Fe= Total Food Cooked (kg)

2. Present Energy Scenario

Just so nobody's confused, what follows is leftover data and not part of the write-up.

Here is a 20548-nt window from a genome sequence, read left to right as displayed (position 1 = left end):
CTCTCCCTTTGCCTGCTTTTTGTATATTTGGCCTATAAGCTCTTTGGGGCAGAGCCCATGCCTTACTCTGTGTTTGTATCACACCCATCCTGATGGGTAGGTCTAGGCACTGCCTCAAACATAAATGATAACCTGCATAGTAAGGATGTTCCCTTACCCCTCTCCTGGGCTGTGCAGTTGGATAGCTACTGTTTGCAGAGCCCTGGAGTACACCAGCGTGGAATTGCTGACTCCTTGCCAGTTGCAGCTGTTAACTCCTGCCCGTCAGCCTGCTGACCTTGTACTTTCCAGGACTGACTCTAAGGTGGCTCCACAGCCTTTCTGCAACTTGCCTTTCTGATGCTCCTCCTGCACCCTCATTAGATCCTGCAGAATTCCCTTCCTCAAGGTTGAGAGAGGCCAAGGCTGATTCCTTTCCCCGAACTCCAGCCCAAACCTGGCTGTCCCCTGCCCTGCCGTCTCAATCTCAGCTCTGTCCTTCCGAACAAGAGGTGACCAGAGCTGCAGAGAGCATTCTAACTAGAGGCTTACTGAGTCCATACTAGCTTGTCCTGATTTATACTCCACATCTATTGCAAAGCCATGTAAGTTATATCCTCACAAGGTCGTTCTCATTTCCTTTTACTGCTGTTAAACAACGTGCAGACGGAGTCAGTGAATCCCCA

In Nepal average annual population growth rate is 2.24 percent and more than 85 percent of the population live in the rural areas. The traditional energy accounts for 86.2 percent and the share of commercial energy is 13.8 percent of the total energy expenditure in 2000/01. About 76.6 percent of Nepal’s total energy comes from fuel wood, 3.8 percent from agricultural residues and 5.8 percent from animal waste while fossil fuels accounts for only 13.8 percent (petroleum 9.3, coal 3.1 and electricity 1.4 percent). About 89.3 percent of the total energy is used in domestic sector in which more than 90 percent is used for cooking purposes, 4.6 percent in industrial sector, 1.1 percent in trade sector, 3.9  in transport sector and agriculture sector accounts for 0.9 percent (Economic Survey, 2002). The total energy consumption of the country is 315 million GJ in the year 1998 (WECS,1998), the average per capita energy consumption is 14.6 GJ in 2001 and the overall energy demand is increasing by 3 percent on an average per annum (MOPE, 2002). Annually about 11 million tons of fuel wood are burnt for cooking alone and even with the low performance (11 percent fuel savings) estimates indicates that one ICS can save on average one metric ton of fuel wood annually (WECS, 1996).  During last five years, about 52,300 ICS have been installed in various parts of the country and the percentage of the rural households using ICS is still less than 10 percent according to NLSS data. In the rural Terai and for hills areas, dried dung and agricultural residues have become an important alternative to fuel wood for coking and space heating. In the middle hills and in most mountain areas, wood and agricultural residues are the most common source of energy. In some remote high mountain areas there is either man-made (over logging or over grazing) or natural ( at the highest altitudes) fuel wood deficit.